Policemen Ali Sokhela and Brian Epkeen investigate the brutal murder of a young white woman, apparently provoked by the availability of a new illegal drug and somehow connected to the disappearance of black street children.
As a child, Ali Neuman narrowly escaped being murdered by Inkatha, a militant political party at war with Nelson Mandela's African National Congress. Only he and his mother survived the carnage of those years. But as with many survivors, the psychological scars remain. Today, Ali is chief of the homicide branch of the South African police in Cape Town. One of his staff is Brian Epkeen, a free-wheeling white officer whose family was originally involved in the establishment of apartheid but who works well with Neuman. Together they have to deal with crime that inevitably exists in sprawling areas of un- and under- employed people, crime exacerbated by gangs, both local and from other parts of Africa. Their job gets even more difficult when the corpses of two young women are found. A new evil has been introduced in the city and a new drug has been introduced to its residents, including both murder victims. At the chaotic crossroads where brutality and modernization collide, the echoes of... Written by
I went to see Zulu the other night in Paris having never heard of it, but intrigued enough by the cast and the brief synopsis I read at the cinema. It was just after the death of Mandela so I liked the idea of seeing something set in South Africa. First of all- the film had me for the whole time, the premise was intriguing and both Whitaker and Bloom provide excellent tension throughout. It was well paced and fairly unpredictable. The plot here is relatively thin- they start in true film noir fashion with the murder of a girl and follows with the tried and true tradition of jaded detective partners working the case. There is not much more to it than that. However, the film is more interested in the political and social world of Cape Town, and does this pretty well whilst maintaining the gripping action. The characters also are well developed, in particular Bloom as the booze soaked apathetic detective who keeps falling deeper and deeper into the seedy underbelly he's investigating (much like a Raymond Chandler character). I have the hon our of being the first to write a review of this, I also noted that there is nothing yet on rotten tomatoes. So as the first cab out of the rank, this is a well played and watchable flick, it is flawed but with the best of intentions... A good way to spend your night!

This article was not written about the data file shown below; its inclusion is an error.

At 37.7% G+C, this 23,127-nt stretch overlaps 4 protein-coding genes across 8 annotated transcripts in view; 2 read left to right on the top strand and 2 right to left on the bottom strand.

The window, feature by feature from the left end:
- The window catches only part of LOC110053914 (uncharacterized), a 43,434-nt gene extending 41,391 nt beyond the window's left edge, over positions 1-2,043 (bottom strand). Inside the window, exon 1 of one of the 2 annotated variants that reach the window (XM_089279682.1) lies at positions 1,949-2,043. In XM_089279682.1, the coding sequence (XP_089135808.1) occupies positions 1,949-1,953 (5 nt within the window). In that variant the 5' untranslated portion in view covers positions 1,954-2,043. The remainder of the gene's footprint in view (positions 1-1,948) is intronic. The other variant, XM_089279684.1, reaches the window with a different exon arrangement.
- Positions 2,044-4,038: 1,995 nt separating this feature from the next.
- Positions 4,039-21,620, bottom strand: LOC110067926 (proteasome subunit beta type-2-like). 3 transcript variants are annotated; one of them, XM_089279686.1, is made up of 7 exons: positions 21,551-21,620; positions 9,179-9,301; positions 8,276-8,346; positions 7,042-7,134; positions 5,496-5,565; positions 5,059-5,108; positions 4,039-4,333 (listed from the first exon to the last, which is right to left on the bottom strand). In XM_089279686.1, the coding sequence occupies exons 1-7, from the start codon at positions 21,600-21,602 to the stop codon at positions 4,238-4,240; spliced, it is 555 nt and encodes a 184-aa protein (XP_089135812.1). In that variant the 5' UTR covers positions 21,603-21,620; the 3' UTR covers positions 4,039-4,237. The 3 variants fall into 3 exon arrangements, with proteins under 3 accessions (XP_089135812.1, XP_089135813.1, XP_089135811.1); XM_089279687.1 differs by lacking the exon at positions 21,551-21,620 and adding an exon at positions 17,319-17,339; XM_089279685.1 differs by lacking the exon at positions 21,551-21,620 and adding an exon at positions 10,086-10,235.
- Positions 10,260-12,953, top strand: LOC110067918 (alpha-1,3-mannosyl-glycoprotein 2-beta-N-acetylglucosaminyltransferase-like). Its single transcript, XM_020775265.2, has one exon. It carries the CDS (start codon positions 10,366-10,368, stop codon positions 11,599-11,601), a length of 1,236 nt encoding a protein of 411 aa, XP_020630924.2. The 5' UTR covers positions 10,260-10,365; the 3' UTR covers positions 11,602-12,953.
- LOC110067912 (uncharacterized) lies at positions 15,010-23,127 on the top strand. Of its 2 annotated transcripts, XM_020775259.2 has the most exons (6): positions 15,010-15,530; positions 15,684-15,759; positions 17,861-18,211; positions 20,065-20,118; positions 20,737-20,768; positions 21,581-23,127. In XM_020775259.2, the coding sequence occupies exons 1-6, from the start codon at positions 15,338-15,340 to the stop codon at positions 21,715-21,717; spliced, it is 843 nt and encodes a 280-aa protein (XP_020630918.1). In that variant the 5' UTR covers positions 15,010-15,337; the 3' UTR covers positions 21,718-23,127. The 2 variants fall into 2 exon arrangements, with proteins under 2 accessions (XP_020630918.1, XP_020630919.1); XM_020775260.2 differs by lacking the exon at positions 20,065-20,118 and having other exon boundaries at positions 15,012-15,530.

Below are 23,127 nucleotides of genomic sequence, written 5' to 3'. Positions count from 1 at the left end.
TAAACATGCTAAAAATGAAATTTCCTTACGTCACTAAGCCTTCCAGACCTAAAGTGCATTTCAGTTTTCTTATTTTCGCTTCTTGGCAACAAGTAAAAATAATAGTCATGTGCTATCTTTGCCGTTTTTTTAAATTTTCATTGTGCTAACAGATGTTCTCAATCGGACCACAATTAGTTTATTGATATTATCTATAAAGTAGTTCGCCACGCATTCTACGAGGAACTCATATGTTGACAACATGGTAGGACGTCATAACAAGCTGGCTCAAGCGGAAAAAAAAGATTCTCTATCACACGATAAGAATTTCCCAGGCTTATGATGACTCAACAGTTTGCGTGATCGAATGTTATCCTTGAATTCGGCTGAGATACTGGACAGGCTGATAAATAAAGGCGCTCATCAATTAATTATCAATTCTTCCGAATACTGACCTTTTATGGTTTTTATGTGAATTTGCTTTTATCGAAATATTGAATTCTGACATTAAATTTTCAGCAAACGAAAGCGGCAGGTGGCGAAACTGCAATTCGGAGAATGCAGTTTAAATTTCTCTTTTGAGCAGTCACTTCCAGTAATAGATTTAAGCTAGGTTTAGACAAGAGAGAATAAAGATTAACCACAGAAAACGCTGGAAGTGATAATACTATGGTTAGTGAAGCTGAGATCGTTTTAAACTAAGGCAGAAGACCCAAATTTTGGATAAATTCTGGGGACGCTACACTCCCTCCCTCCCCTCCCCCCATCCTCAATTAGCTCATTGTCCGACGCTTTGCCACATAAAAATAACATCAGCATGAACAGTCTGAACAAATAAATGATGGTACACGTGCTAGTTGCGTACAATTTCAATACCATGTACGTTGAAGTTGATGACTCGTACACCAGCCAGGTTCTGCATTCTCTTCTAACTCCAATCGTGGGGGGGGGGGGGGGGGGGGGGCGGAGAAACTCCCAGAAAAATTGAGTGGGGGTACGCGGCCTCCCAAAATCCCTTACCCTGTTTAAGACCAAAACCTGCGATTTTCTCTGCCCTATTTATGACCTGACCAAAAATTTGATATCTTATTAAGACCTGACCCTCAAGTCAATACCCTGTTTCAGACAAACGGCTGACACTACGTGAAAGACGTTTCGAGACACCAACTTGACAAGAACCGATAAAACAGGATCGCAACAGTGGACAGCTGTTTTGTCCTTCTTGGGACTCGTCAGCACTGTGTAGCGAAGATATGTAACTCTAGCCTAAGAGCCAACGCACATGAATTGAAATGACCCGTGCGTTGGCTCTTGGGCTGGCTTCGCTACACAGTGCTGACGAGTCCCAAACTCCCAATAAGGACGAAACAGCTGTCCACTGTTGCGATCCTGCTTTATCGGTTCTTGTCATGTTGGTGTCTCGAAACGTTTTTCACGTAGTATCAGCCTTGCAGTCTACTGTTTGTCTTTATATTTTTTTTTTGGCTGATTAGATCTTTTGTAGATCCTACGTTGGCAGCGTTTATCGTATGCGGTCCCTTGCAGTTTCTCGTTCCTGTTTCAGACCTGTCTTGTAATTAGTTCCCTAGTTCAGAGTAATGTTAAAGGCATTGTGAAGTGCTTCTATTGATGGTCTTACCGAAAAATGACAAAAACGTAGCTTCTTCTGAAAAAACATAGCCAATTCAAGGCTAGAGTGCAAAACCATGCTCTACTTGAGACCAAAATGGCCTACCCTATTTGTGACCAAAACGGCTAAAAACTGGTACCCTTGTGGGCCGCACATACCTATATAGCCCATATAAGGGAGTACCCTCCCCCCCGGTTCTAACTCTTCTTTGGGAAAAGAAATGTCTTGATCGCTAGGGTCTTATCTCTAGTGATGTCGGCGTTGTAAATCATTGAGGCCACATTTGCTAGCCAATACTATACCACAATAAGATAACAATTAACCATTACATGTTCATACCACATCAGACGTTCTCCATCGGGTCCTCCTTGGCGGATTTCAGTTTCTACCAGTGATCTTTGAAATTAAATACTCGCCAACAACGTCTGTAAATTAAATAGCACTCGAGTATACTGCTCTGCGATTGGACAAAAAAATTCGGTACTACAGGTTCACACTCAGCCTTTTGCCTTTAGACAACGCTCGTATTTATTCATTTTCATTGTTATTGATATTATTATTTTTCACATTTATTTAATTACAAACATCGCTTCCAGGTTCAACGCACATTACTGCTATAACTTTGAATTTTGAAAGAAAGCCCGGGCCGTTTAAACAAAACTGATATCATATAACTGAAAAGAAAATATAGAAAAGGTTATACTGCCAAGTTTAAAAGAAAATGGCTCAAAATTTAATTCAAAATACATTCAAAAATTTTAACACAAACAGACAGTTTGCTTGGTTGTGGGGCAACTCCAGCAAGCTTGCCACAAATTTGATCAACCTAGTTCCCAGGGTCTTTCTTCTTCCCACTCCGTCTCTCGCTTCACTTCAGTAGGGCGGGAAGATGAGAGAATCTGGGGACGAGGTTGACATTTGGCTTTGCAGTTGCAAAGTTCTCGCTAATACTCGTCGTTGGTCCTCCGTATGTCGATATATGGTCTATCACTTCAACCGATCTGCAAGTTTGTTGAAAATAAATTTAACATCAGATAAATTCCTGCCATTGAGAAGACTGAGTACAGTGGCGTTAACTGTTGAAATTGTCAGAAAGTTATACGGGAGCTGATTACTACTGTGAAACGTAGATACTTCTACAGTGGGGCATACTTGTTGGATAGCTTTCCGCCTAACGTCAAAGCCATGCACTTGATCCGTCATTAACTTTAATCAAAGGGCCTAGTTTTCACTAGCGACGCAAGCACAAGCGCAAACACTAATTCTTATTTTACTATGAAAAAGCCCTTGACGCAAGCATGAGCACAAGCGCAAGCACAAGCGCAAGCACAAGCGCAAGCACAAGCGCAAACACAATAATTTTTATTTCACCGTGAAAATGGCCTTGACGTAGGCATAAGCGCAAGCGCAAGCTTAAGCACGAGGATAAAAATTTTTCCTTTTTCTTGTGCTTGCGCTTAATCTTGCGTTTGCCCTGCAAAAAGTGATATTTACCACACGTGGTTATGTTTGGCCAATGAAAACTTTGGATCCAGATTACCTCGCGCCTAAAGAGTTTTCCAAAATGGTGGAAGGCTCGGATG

63 of 76 people found this review helpful.
Was this review helpful to you?